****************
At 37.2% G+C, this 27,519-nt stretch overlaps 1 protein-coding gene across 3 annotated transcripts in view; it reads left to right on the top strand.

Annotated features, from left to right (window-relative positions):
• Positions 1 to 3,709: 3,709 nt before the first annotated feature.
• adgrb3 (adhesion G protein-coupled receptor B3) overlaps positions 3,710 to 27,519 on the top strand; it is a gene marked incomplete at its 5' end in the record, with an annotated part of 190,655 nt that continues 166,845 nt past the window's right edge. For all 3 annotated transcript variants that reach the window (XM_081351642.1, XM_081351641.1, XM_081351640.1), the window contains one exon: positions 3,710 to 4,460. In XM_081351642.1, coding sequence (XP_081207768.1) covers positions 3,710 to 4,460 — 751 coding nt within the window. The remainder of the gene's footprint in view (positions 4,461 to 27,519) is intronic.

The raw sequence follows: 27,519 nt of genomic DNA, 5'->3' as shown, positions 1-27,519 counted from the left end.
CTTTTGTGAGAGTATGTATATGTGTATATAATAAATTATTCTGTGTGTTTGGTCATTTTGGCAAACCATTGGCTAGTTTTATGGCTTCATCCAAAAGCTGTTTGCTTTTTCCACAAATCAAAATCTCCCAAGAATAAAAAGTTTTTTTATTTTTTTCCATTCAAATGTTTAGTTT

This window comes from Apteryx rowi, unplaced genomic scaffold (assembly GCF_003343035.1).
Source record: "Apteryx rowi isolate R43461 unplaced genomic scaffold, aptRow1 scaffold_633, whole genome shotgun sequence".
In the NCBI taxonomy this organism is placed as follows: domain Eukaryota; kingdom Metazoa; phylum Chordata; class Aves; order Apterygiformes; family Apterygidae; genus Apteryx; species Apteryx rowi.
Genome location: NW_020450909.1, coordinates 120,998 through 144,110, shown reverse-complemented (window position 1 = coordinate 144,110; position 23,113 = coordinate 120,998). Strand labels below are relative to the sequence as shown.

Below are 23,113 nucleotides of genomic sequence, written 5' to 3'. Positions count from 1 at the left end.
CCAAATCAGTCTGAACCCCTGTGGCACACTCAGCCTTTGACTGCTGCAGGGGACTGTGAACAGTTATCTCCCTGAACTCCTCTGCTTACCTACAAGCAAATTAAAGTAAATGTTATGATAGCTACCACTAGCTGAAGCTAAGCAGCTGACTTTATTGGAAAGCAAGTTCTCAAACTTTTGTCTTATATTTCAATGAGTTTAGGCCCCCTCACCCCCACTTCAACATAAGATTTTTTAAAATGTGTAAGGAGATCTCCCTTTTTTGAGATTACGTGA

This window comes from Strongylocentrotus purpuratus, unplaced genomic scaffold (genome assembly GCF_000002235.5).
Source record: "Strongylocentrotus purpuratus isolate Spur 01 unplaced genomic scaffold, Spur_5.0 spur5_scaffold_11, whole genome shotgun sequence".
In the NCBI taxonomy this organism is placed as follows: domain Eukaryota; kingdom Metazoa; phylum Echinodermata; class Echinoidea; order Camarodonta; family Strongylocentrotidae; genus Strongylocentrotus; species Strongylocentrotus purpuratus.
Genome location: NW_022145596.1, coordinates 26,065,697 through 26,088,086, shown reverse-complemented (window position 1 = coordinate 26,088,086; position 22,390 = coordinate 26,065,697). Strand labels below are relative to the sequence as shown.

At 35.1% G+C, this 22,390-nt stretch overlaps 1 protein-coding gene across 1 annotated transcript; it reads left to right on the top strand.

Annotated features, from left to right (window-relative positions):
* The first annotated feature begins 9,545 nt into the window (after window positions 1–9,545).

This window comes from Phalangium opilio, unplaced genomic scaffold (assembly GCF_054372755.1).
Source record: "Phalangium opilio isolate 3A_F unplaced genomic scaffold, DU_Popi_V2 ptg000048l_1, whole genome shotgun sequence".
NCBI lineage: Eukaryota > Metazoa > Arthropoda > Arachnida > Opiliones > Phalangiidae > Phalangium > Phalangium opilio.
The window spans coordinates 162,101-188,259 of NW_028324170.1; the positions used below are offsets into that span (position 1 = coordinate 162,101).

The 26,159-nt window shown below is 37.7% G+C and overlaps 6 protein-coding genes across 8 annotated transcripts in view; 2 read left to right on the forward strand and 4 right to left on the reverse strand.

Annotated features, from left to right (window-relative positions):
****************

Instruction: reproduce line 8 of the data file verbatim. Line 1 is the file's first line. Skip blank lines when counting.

Source record: "Apteryx rowi isolate R43461 unplaced genomic scaffold, aptRow1 scaffold_633, whole genome shotgun sequence".